Winery planned near Momma's Country

Friday, September 16, 2011

An attorney practicing in Smyrna plans to open a winery just east of Momma's Country nightclub on the north side of New Columbia Highway, he said Wednesday.

The winery, Phillip George says, will be open, "hopefully by this time next year." George spoke briefly by telephone at Grinder's Switch Winery in Centerville while crushing grapes.

"No, not with our feet," George replied to an inquiry about whether a more historic method was being used, "with a hydraulic press."

Picker's Creek Winery is the proposed name for the winery in Marshall County.

Gail Chessor and her husband, Joey, are co-owners of Grinder's Switch Winery and she was available to discuss the business while George worked with her husband and daughter. They were crushing Chambourcin grapes for a dark red wine, the winery's third harvest of that variety of grape.

Wineries have become popular businesses in Tennessee as they appeal to tourists and families that enjoy another kind of farm life. Chessor said there are almost 40 wineries in the state in various stages of licensing.

A new one opened in Gatlinburg a few weeks ago. It's called Sugarland. Kix Brooks, the country music singer of the former Brooks and Dunn band, has Arrington Winery in southern Williamson County near State Route 840. Further south toward Shelbyville, Tri-Star Winery has been fermenting its own grapes as have two wineries near Hampshire in Maury County.

Nearly 18 months ago, George approached Marshall County Building Official Don Nelson about establishing a winery on more than 36 acres north of New Columbia Highway, State Route 50. The land is generally between that road, also known as Jim McCord Highway, and South Berlin Road near Welch Cemetery Road.

Wineries were not mentioned in the county zoning code, Nelson said, but they are now.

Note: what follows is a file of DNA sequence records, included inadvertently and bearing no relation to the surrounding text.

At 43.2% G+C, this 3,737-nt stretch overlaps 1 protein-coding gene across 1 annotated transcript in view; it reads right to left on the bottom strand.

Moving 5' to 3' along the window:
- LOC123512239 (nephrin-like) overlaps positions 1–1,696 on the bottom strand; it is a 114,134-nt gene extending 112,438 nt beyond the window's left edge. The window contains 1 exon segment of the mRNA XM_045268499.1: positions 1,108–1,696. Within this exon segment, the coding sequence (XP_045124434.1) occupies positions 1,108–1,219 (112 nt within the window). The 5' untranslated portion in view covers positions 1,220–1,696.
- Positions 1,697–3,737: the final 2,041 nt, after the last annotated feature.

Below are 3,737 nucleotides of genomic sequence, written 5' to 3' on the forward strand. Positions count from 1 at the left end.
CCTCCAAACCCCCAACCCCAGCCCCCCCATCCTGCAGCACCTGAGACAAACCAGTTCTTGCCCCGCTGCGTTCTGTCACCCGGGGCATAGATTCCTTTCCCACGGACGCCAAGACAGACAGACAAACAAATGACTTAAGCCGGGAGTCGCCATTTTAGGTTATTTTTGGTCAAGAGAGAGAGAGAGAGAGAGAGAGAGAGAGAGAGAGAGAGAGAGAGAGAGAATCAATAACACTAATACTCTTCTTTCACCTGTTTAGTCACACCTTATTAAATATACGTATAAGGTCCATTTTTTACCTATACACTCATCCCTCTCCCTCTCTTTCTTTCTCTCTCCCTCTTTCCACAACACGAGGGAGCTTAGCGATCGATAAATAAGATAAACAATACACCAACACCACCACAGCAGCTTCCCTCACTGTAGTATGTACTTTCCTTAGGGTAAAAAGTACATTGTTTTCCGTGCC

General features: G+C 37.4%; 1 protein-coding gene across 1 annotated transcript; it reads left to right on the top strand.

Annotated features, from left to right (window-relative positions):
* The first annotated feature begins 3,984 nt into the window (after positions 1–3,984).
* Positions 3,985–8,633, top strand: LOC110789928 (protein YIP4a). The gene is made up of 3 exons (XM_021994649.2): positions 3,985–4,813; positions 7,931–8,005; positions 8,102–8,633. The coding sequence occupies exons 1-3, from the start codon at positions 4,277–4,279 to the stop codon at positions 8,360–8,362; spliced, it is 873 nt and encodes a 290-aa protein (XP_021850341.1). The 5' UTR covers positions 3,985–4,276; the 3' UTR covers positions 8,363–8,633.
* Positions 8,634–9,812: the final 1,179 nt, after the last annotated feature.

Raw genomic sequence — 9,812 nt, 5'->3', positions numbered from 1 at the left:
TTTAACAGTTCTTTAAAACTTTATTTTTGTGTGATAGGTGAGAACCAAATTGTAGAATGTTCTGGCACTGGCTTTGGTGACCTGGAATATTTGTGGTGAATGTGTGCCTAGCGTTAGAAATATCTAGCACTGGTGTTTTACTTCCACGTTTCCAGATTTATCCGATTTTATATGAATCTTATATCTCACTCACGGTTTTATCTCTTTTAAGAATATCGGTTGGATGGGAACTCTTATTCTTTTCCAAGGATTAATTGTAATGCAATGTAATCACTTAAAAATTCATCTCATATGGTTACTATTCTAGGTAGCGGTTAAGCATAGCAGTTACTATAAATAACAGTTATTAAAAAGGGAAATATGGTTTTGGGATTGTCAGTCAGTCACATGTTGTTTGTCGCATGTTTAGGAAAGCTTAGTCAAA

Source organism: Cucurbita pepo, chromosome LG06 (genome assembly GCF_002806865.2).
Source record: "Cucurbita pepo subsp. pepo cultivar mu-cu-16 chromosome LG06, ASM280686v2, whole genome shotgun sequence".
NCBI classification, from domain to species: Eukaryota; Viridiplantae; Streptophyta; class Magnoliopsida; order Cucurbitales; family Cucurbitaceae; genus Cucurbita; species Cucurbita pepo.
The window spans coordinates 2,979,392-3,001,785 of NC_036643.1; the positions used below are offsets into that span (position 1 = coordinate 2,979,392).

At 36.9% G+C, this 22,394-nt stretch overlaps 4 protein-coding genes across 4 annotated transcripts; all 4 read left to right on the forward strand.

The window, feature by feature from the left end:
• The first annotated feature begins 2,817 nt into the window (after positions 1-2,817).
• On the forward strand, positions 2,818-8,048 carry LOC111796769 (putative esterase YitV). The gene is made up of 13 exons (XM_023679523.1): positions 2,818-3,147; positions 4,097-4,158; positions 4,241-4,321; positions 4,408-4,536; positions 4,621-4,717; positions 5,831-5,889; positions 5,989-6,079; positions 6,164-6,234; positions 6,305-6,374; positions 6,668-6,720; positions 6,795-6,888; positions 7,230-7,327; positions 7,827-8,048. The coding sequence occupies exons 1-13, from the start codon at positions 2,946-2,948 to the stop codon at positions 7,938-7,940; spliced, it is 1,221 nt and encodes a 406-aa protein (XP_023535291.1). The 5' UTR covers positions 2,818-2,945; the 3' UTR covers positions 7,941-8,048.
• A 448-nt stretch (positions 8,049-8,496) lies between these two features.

"The county commission and the planning commission were proactive to have a place for it," Nelson said of George's proposed winery. "It's something they wanted to encourage here. They thought it would bring in tourism."

Wine tours are conducted like bourbon tours in Kentucky. Similarly, heritage tourism includes luxury coach rides to various places of interest for Civil War buffs, and that economic opportunity is being developed by a public-private partnership with wayside exhibits to tell war stories at sites such as Cornersville where the rooster Jake Donelson is to be the attraction. Another display is planned on the Marshall County Courthouse lawn to provide directions to Cornersville and Nathan Bedford Forrest's boyhood home near Chapel Hill.

The Grinder's Switch Winery tasting room was opened four years ago in June, Chessor said. The business was licensed in November 2006.

"All state and federal licenses have to be in place before you can bring in any kind of juice," she said.

"The wine from the grapes we harvested last year will be released in November in time for Thanksgiving," Chessor said. The Chambourcin grapes that George was crushing Wednesday with the Chessor family produce a dark red wine that's "a kind of our own. When done right, it produces a nice dry red wine. The weather has been good for it."

Grinder's Switch Winery has an annual production of 3,000 to 4,000 gallons of wine, or approximately 15,000 bottles.

There's a friendly competition between the wineries, Chessor said, describing it like a "teasing competition like 'mine got a gold medal.'

"We're not cut throat competition," she continued. "It's a small club."

And as George was helping her family - and learning the business, too - he does so with the Chessors' willingness to return favor.

"Of course we'll help him," Chessor said. "All he has to do is call. I'm sure we will."

An example she cited was what happens if a piece of equipment breaks. A call is made: "Do you have it? Can we borrow it?"

George was asked how many employees he might have at his winery and he replied, "I don't know. We are learning this as we go."

Chessor said, "We hire temporary help when we need it, but we also rely on family and good friends."

The Marshall County Planning Commission is scheduled to meet at 6 p.m. on Tuesday when the first topic for discussion is George's request for site plan review of how the Picker's Creek Winery is to be located at 1986 State Route 50. The commission meets on the second floor of the County Courthouse Annex on the southeast corner of Lewisburg's public square.

During the phone call with Chessor, she mentioned another winery that used the word keg in its title. Some might think of wine as being aged in barrels.

"Well," she replied, "you are in moonshine country here."

Grinder's Switch Winery is west of Nashville at Exit 148 on the south side of Interstate 40 about 45 minutes from Columbia. Chessor suggests motorists "just stay on Highway 50 as you drive away" from where George is planning Picker's Creek Winery.